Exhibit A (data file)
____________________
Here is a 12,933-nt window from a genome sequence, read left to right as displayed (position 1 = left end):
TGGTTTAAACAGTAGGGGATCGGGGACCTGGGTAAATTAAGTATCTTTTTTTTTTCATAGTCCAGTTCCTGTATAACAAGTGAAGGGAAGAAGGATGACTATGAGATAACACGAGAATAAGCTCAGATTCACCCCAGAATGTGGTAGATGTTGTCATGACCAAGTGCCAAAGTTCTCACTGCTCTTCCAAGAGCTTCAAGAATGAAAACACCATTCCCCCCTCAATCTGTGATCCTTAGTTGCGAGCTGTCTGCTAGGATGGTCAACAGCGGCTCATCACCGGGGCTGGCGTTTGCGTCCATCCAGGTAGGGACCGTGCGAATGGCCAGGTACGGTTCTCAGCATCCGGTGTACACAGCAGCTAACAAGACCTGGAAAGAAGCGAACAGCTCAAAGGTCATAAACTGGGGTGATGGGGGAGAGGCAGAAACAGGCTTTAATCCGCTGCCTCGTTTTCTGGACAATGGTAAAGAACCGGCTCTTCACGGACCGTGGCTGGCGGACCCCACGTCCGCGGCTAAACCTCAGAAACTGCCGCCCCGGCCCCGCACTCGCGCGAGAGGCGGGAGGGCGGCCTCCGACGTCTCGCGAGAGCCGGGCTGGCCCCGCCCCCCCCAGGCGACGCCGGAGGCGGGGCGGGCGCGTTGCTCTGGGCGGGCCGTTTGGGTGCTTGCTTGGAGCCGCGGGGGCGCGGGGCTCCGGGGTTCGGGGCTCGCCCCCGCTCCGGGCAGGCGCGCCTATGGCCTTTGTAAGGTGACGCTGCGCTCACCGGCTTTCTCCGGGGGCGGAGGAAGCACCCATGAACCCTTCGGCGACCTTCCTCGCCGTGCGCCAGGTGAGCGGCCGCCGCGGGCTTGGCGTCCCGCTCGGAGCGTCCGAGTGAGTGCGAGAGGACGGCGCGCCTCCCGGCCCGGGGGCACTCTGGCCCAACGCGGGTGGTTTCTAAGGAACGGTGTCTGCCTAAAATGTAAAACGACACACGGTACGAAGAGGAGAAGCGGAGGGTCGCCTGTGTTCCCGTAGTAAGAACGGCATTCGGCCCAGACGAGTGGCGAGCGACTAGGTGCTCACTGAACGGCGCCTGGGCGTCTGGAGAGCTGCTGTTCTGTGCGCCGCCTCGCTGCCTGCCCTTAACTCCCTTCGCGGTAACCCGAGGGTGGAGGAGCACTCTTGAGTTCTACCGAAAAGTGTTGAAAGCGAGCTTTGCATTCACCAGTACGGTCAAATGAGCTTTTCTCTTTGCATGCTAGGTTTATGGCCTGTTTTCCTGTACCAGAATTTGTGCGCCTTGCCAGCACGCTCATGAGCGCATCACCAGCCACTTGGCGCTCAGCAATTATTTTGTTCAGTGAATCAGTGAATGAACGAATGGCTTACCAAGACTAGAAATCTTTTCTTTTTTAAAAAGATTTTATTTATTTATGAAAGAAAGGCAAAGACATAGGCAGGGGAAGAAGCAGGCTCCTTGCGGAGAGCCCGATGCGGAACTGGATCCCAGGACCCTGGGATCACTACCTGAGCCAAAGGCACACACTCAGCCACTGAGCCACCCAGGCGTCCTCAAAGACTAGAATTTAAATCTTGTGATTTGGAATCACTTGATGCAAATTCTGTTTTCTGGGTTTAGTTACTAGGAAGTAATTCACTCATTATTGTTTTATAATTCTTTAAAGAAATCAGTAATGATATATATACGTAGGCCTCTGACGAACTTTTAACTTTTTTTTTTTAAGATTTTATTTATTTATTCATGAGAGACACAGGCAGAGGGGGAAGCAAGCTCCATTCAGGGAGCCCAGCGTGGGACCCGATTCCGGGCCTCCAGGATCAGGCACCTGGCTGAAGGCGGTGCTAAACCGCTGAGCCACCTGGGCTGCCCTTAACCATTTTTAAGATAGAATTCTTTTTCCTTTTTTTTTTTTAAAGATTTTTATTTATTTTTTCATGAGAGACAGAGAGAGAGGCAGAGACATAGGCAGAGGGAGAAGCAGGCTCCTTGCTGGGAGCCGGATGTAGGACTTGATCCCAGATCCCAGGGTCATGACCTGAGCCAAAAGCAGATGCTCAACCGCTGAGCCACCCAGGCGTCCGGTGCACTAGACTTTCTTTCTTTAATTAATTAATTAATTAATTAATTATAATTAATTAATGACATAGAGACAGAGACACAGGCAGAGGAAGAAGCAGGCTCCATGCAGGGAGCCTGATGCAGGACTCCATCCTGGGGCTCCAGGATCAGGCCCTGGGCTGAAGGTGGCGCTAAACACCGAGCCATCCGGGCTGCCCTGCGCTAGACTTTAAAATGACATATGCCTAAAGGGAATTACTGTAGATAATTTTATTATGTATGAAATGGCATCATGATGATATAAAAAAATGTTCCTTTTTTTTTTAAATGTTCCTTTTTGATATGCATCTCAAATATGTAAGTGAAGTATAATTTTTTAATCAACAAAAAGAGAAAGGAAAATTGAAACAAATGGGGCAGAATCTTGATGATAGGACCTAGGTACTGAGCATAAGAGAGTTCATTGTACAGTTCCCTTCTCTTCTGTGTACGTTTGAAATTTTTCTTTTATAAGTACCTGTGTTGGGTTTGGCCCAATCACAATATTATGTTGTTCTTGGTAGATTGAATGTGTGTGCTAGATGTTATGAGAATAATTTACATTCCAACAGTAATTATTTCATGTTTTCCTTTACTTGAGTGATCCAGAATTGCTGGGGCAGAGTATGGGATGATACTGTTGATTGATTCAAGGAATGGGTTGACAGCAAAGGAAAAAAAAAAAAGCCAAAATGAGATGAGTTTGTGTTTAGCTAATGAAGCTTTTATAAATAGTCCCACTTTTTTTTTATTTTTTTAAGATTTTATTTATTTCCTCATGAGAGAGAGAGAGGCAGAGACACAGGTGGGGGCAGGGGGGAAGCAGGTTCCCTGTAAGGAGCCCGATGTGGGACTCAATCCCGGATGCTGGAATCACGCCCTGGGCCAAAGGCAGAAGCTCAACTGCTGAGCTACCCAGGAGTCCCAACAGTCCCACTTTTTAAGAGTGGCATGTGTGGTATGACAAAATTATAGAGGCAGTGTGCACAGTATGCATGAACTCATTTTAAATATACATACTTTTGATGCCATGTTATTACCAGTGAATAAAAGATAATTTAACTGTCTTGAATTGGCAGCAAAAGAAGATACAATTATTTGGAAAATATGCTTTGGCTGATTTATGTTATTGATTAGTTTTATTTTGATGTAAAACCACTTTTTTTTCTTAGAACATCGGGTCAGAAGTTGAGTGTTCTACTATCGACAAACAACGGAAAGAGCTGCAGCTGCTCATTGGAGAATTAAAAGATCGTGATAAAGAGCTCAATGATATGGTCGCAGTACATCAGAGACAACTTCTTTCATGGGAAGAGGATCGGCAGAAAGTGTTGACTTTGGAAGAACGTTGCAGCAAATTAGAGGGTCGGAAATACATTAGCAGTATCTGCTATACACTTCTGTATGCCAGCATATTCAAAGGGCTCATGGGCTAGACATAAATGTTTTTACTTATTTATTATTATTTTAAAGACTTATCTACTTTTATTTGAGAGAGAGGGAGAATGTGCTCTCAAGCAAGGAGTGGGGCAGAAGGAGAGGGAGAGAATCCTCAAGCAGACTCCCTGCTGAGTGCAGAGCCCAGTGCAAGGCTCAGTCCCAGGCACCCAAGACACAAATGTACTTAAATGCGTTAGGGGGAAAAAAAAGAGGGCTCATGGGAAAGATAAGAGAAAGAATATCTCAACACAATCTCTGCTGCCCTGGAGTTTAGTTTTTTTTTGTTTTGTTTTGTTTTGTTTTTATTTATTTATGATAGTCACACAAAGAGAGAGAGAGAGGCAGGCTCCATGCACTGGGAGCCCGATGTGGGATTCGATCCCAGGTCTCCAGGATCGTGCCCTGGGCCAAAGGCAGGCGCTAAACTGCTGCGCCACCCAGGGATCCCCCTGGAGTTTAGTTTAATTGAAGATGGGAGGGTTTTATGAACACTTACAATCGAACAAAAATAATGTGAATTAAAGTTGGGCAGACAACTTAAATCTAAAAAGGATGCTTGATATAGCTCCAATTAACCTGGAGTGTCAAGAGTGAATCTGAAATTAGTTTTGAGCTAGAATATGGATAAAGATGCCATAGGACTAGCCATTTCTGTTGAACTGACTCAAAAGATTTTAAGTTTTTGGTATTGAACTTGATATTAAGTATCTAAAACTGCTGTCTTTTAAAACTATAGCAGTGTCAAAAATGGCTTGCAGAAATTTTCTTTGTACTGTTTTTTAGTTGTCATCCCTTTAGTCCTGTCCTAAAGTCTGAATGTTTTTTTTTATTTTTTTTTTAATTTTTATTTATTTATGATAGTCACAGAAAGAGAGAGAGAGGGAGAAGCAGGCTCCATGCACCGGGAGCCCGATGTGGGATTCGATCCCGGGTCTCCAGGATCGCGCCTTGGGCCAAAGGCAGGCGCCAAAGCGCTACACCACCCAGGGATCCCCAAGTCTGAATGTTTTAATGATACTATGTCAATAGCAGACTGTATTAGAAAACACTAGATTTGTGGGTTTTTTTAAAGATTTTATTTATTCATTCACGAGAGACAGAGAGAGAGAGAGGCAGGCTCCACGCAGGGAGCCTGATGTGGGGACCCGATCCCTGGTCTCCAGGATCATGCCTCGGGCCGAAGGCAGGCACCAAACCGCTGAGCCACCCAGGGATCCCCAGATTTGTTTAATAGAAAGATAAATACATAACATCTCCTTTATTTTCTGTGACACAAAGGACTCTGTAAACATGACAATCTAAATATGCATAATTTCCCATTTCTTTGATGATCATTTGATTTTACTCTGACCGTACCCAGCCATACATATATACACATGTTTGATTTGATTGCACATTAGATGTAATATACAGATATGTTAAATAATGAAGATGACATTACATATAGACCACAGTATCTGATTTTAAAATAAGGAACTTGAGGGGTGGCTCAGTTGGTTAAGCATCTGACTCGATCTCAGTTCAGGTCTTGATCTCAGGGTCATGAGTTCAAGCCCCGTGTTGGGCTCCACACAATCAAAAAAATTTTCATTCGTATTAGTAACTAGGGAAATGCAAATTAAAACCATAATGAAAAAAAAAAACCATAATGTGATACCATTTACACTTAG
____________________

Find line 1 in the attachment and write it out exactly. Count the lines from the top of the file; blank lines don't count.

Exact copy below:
Here is a 12,933-nt window from a genome sequence, read left to right as displayed (position 1 = left end):